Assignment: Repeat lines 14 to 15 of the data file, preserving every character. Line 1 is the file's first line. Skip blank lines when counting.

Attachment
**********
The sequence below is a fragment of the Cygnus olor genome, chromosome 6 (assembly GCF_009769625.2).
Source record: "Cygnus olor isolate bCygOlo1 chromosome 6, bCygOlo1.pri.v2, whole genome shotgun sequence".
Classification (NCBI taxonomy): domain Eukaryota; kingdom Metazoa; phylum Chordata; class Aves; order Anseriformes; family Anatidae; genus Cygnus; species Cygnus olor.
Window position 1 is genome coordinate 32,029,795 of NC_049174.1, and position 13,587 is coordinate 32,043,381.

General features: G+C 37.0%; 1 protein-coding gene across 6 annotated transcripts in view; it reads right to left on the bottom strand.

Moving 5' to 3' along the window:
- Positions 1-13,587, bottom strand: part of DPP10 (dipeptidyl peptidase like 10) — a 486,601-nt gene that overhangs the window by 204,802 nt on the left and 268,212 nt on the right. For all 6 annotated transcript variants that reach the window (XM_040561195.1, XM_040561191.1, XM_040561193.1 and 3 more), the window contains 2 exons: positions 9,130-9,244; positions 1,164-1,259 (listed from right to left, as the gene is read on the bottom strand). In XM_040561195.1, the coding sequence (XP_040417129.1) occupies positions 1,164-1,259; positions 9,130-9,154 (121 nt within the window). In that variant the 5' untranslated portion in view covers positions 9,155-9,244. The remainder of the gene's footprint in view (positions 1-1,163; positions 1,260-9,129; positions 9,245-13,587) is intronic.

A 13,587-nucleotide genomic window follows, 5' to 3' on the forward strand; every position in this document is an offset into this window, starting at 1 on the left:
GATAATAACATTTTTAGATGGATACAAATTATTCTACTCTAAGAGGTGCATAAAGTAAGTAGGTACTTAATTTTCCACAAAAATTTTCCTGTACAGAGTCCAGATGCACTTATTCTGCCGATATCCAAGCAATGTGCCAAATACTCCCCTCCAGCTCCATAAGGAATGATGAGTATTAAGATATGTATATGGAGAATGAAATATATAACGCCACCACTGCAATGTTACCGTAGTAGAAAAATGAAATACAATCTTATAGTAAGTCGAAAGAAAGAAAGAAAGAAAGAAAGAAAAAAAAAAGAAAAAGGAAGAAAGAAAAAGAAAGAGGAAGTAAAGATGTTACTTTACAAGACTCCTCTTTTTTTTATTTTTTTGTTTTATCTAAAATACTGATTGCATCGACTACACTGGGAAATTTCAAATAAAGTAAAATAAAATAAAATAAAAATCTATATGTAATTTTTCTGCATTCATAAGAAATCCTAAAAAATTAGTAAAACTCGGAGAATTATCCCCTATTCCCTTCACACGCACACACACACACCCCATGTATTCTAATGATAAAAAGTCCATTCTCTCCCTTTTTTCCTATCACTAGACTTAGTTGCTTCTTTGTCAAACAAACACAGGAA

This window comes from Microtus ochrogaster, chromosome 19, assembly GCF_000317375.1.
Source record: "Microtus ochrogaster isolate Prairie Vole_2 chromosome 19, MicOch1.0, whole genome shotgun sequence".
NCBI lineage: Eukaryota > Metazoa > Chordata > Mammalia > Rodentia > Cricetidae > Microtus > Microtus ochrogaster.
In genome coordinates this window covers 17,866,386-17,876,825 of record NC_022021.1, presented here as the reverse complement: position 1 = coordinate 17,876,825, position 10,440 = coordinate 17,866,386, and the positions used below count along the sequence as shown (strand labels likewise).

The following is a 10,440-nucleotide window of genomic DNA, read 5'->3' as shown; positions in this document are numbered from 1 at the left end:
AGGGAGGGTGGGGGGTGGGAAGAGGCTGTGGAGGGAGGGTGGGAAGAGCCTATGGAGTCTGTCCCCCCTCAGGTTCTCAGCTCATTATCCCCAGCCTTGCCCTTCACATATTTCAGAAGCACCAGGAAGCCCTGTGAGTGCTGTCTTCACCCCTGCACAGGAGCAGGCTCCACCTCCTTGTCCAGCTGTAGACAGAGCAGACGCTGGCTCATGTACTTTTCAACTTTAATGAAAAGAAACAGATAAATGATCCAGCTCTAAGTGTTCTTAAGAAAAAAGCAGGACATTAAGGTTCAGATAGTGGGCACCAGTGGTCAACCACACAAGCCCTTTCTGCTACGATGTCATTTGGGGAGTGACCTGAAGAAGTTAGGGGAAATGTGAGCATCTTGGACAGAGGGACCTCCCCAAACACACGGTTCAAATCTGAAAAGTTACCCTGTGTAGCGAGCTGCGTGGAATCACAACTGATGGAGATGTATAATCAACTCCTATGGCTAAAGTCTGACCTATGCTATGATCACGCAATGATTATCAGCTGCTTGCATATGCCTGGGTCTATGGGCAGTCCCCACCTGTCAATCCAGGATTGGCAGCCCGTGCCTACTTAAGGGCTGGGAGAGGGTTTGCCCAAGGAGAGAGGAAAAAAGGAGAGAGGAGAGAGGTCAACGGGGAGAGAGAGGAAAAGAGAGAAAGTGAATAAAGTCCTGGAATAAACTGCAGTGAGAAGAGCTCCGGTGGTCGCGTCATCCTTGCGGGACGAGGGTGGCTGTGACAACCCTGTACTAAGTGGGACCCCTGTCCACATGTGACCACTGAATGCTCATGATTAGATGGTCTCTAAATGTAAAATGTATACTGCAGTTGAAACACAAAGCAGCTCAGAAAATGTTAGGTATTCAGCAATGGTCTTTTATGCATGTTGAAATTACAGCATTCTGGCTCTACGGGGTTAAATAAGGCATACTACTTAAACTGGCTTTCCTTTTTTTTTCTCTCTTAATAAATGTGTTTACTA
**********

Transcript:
The following is a 10,440-nucleotide window of genomic DNA, read 5'->3' as shown; positions in this document are numbered from 1 at the left end:
AGGGAGGGTGGGGGGTGGGAAGAGGCTGTGGAGGGAGGGTGGGAAGAGCCTATGGAGTCTGTCCCCCCTCAGGTTCTCAGCTCATTATCCCCAGCCTTGCCCTTCACATATTTCAGAAGCACCAGGAAGCCCTGTGAGTGCTGTCTTCACCCCTGCACAGGAGCAGGCTCCACCTCCTTGTCCAGCTGTAGACAGAGCAGACGCTGGCTCATGTACTTTTCAACTTTAATGAAAAGAAACAGATAAATGATCCAGCTCTAAGTGTTCTTAAGAAAAAAGCAGGACATTAAGGTTCAGATAGTGGGCACCAGTGGTCAACCACACAAGCCCTTTCTGCTACGATGTCATTTGGGGAGTGACCTGAAGAAGTTAGGGGAAATGTGAGCATCTTGGACAGAGGGACCTCCCCAAACACACGGTTCAAATCTGAAAAGTTACCCTGTGTAGCGAGCTGCGTGGAATCACAACTGATGGAGATGTATAATCAACTCCTATGGCTAAAGTCTGACCTATGCTATGATCACGCAATGATTATCAGCTGCTTGCATATGCCTGGGTCTATGGGCAGTCCCCACCTGTCAATCCAGGATTGGCAGCCCGTGCCTACTTAAGGGCTGGGAGAGGGTTTGCCCAAGGAGAGAGGAAAAAAGGAGAGAGGAGAGAGGTCAACGGGGAGAGAGAGGAAAAGAGAGAAAGTGAATAAAGTCCTGGAATAAACTGCAGTGAGAAGAGCTCCGGTGGTCGCGTCATCCTTGCGGGACGAGGGTGGCTGTGACAACCCTGTACTAAGTGGGACCCCTGTCCACATGTGACCACTGAATGCTCATGATTAGATGGTCTCTAAATGTAAAATGTATACTGCAGTTGAAACACAAAGCAGCTCAGAAAATGTTAGGTATTCAGCAATGGTCTTTTATGCATGTTGAAATTACAGCATTCTGGCTCTACGGGGTTAAATAAGGCATACTACTTAAACTGGCTTTCCTTTTTTTTTCTCTCTTAATAAATGTGTTTACTA